Skip to Content
MIT News: 77 Mass Ave

Location, location, location

Moving to a new area can significantly affect how long you live, a study of Medicare data reveals.

October 26, 2021

Moving from one US metro area to another can increase a 65-year-old’s life expectancy by 1.1 years, according to an innovative study coauthored by MIT economist Amy Finkelstein.

Researchers have long observed significant regional variation in life expectancy in the US, often attributing it to “health capital”—different tendencies toward obesity, smoking, and related behavioral factors. But by analyzing health records of Medicare recipients who did and did not move from one region to another, Finkelstein and her colleagues were able to separate the role of health capital from the role of environment itself.

map of life span in USA

“The idea is to take two elderly people from a given origin—say, Boston,” Finkelstein says. “One moves to low-­mortality Minneapolis; one moves to high-mortality Houston. We then compare how long each lives after they move.”

All told, the study found that urban areas including New York, San Francisco, Miami, and Chicago have positive effects on longevity while a large swath of the South and Southwest have negative effects. These results deliver important new information about large-scale drivers of US health outcomes—and raise the question of what it is about different places that affects older people’s life expectancy. One clear possibility is the nature of available medical care. Others include climate, pollution, crime, traffic safety, and more.

The scholars estimate that health capital accounts for about 70% of differences in longevity while location effects account for about 15%. “Yes, health capital is important, but yes, place effects also matter,” Finkelstein says.

She and colleagues are now working on a pair of new studies about health care to see what impact place-based differences may have; one study focuses on doctors, and the other looks at the prescription opioid epidemic.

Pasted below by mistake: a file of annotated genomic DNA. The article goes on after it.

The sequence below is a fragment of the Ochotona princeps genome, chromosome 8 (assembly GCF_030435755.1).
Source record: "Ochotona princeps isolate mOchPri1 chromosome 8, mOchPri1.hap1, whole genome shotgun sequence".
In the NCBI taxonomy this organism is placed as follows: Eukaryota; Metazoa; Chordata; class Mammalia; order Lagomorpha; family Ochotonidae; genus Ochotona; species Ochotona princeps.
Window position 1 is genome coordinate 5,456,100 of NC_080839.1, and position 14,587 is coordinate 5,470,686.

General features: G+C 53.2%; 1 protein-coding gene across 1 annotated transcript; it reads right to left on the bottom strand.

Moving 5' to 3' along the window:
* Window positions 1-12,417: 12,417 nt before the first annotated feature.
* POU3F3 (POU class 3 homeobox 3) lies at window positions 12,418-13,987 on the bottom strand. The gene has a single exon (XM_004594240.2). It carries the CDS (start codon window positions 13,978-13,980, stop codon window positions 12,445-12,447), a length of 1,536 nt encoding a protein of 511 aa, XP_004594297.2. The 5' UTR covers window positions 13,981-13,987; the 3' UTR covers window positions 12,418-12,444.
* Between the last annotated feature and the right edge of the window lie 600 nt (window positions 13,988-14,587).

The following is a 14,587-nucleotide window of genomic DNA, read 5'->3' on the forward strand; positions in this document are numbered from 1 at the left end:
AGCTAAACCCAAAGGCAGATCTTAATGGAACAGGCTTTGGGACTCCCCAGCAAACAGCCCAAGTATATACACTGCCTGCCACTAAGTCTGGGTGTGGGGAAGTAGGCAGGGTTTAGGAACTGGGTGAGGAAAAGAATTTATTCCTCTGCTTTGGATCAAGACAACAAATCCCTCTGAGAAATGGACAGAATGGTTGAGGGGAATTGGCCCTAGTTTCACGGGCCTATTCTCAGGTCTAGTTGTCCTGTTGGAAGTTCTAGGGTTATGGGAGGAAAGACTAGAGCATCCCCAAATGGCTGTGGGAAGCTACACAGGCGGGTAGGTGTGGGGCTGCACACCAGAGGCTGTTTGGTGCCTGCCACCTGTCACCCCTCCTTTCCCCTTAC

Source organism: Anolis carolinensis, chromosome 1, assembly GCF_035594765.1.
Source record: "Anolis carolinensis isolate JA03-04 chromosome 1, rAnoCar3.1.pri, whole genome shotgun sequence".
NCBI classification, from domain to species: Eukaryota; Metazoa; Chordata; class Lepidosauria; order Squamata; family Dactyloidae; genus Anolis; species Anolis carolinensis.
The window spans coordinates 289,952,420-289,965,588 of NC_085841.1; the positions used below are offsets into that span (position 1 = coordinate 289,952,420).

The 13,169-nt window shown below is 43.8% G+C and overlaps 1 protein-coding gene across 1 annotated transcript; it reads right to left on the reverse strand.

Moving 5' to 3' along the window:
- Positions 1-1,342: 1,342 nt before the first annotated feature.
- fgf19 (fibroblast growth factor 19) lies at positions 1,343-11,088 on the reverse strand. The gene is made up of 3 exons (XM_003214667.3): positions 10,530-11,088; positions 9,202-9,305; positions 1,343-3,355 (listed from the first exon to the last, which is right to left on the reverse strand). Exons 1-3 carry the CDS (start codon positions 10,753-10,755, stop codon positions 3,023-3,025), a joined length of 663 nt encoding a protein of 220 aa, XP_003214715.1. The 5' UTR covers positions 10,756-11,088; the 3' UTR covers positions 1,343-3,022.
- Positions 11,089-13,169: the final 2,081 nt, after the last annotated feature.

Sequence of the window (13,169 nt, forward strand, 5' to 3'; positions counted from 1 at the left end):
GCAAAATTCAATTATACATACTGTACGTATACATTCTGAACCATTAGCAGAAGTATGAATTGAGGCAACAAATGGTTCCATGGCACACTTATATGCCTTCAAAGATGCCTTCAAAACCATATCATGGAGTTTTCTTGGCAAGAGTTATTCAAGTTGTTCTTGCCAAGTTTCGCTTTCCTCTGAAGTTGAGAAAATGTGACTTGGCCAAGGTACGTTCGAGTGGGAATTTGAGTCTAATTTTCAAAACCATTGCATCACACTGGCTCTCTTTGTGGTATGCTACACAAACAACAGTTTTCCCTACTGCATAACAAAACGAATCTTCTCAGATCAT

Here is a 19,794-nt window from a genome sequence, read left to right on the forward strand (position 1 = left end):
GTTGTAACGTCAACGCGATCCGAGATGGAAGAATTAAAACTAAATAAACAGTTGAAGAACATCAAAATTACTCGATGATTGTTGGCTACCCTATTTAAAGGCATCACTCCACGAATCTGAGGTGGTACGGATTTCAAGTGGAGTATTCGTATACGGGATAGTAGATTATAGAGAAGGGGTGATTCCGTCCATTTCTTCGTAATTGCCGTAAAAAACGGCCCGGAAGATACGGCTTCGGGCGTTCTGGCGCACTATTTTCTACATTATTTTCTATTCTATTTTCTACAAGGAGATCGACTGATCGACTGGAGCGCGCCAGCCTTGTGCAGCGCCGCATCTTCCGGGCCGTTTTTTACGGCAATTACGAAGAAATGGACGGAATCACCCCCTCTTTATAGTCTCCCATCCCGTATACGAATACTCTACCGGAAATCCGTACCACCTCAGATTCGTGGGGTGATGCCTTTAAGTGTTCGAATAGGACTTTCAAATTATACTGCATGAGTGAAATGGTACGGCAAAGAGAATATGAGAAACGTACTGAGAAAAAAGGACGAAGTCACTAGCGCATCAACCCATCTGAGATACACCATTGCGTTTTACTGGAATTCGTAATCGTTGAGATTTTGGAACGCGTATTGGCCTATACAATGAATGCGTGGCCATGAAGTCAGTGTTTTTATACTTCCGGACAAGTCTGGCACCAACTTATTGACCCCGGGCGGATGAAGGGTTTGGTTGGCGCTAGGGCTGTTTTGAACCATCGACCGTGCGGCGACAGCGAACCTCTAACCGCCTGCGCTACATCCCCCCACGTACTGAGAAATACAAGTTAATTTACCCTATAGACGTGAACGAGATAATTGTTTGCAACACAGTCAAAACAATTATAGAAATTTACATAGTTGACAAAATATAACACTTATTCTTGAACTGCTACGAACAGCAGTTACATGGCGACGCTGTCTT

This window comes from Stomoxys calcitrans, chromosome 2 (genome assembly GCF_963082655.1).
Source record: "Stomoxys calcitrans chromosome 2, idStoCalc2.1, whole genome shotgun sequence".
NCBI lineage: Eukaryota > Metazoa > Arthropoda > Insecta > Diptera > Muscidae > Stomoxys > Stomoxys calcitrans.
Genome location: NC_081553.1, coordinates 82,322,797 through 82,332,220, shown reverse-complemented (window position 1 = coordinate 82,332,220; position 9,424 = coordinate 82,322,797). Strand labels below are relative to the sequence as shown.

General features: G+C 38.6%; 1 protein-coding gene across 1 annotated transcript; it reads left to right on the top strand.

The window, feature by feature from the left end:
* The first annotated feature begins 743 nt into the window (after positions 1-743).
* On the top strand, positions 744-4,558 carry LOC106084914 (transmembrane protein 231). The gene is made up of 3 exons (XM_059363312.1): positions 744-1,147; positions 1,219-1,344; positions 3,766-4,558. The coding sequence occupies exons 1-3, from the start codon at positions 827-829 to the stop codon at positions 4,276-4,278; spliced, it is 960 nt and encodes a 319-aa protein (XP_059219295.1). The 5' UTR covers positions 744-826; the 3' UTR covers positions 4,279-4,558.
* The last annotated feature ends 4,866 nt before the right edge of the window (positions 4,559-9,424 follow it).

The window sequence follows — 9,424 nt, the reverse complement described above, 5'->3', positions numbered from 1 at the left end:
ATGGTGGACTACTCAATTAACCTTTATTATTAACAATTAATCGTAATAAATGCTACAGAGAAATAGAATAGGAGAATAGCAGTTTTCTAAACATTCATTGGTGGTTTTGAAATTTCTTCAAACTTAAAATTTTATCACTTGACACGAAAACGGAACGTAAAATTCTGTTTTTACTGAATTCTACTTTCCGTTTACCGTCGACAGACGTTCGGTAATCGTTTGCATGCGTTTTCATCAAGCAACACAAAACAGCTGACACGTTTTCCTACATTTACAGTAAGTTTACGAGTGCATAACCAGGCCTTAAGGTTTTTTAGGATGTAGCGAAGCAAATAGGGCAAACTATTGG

Keep Reading

Most Popular

Large language models can do jaw-dropping things. But nobody knows exactly why.

And that's a problem. Figuring it out is one of the biggest scientific puzzles of our time and a crucial step towards controlling more powerful future models.

The problem with plug-in hybrids? Their drivers.

Plug-in hybrids are often sold as a transition to EVs, but new data from Europe shows we’re still underestimating the emissions they produce.

How scientists traced a mysterious covid case back to six toilets

When wastewater surveillance turns into a hunt for a single infected individual, the ethics get tricky.

Google DeepMind’s new generative model makes Super Mario–like games from scratch

Genie learns how to control games by watching hours and hours of video. It could help train next-gen robots too.

Stay connected

Illustration by Rose Wong

Get the latest updates from
MIT Technology Review

Discover special offers, top stories, upcoming events, and more.

Thank you for submitting your email!

Explore more newsletters

It looks like something went wrong.

We’re having trouble saving your preferences. Try refreshing this page and updating them one more time. If you continue to get this message, reach out to us at with a list of newsletters you’d like to receive.